If you’ve been using WiFi for a while – and if you’re reading this we'll assume you have been – you’ve undoubtedly run across the term SSID. It’s the human readable “network name” associated with a WiFi Network – like “Joe’s Coffee” or “LAX Airport Free WiFi” or depending on your apartment building, perhaps a lewd comment directed toward neighbors. This “network name” is known as the Service Set Identifier. It can be up to 32 characters long and may identify either a Basic or Extended Service Set.
The majority of WiFi networks are Basic Service Sets (BSS). That is to say a single access point with multiple connected clients – be it laptops, tablets, gaming consoles or IoT coffee makers. Every station (both clients and AP) in the BSS are identified by a Basic Service Set Identification (BSSID). The BSSID is derived from the access point’s MAC address. Specifically the MAC address of the wireless NIC as the access point may also have an Ethernet Network Interface Controller with its own unique MAC address.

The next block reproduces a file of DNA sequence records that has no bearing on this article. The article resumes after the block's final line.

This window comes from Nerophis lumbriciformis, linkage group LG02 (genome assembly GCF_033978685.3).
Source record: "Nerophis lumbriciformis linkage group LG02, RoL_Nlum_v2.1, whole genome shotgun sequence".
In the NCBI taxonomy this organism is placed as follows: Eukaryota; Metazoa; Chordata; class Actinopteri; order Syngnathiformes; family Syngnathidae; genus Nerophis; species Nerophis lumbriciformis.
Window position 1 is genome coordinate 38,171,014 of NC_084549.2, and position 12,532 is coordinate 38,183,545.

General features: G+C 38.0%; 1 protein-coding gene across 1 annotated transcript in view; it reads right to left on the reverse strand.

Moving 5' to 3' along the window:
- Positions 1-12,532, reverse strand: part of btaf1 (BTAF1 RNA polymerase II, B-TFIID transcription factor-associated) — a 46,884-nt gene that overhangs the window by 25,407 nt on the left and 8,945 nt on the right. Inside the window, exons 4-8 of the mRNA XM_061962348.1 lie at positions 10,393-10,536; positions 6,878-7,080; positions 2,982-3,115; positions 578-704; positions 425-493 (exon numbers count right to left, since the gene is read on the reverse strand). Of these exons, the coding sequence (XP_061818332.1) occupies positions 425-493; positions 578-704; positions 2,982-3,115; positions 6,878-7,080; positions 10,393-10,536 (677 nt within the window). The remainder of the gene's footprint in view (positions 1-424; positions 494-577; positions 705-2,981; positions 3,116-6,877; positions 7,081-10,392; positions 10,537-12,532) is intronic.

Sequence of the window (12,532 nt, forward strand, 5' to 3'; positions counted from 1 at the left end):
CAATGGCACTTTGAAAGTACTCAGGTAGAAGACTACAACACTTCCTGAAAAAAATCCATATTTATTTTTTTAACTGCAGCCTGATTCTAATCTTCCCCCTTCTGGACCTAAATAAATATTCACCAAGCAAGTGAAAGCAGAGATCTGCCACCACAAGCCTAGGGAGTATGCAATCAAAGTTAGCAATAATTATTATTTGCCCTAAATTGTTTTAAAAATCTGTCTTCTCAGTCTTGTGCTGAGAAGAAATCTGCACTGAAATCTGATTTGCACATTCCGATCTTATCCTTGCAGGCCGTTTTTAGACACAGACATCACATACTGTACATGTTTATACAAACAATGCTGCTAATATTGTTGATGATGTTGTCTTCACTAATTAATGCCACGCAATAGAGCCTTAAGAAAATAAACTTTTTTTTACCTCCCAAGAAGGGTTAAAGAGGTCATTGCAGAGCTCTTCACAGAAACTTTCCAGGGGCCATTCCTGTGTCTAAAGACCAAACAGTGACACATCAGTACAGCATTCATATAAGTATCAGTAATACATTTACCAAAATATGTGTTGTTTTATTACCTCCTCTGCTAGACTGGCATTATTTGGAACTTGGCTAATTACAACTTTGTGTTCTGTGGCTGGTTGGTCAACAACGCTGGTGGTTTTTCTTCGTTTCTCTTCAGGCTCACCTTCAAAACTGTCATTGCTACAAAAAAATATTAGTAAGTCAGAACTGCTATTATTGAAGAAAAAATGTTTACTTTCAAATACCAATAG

Extended Service Sets are larger WiFi networks whereby multiple access points, each with their own BSSID, all share the same SSID or “network name”. For instance a college or corporate campus may require many access points to cover the entire property. In this case the SSID is called an ESSID for Extended Service Set Identification, which facilitates client roaming.
A wireless client considers any access point with the same SSID to be part of the same network, and may choose to connect to any of the available APs. This forms some of the fundamental basis of the Evil WPA Twin attack.